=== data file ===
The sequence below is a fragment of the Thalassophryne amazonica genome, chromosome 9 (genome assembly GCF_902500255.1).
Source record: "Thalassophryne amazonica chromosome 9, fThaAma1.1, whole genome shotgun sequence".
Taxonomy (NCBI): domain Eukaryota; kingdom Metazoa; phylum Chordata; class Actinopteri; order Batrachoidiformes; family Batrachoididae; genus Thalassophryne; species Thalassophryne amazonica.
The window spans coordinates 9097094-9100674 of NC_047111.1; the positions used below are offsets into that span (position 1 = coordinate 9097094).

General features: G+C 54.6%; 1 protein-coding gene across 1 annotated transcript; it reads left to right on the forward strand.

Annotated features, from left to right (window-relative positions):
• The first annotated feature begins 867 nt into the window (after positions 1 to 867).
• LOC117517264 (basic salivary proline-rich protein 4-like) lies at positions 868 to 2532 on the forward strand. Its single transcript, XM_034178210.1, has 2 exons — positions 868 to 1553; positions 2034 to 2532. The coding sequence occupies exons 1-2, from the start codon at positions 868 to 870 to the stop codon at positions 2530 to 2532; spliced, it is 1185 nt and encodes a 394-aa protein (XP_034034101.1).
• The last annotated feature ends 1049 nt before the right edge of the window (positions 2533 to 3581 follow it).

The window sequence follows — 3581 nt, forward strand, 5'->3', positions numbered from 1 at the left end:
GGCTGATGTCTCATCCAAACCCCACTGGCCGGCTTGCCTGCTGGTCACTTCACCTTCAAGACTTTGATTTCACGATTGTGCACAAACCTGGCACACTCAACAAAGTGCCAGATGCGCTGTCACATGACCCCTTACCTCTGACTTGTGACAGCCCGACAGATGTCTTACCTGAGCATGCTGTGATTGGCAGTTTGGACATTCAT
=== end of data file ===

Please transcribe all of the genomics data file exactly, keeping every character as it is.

The sequence below is a fragment of the Thalassophryne amazonica genome, chromosome 9 (genome assembly GCF_902500255.1).
Source record: "Thalassophryne amazonica chromosome 9, fThaAma1.1, whole genome shotgun sequence".
Taxonomy (NCBI): domain Eukaryota; kingdom Metazoa; phylum Chordata; class Actinopteri; order Batrachoidiformes; family Batrachoididae; genus Thalassophryne; species Thalassophryne amazonica.
The window spans coordinates 9097094-9100674 of NC_047111.1; the positions used below are offsets into that span (position 1 = coordinate 9097094).

General features: G+C 54.6%; 1 protein-coding gene across 1 annotated transcript; it reads left to right on the forward strand.

Annotated features, from left to right (window-relative positions):
• The first annotated feature begins 867 nt into the window (after positions 1 to 867).
• LOC117517264 (basic salivary proline-rich protein 4-like) lies at positions 868 to 2532 on the forward strand. Its single transcript, XM_034178210.1, has 2 exons — positions 868 to 1553; positions 2034 to 2532. The coding sequence occupies exons 1-2, from the start codon at positions 868 to 870 to the stop codon at positions 2530 to 2532; spliced, it is 1185 nt and encodes a 394-aa protein (XP_034034101.1).
• The last annotated feature ends 1049 nt before the right edge of the window (positions 2533 to 3581 follow it).

The window sequence follows — 3581 nt, forward strand, 5'->3', positions numbered from 1 at the left end:
GGCTGATGTCTCATCCAAACCCCACTGGCCGGCTTGCCTGCTGGTCACTTCACCTTCAAGACTTTGATTTCACGATTGTGCACAAACCTGGCACACTCAACAAAGTGCCAGATGCGCTGTCACATGACCCCTTACCTCTGACTTGTGACAGCCCGACAGATGTCTTACCTGAGCATGCTGTGATTGGCAGTTTGGACATTCAT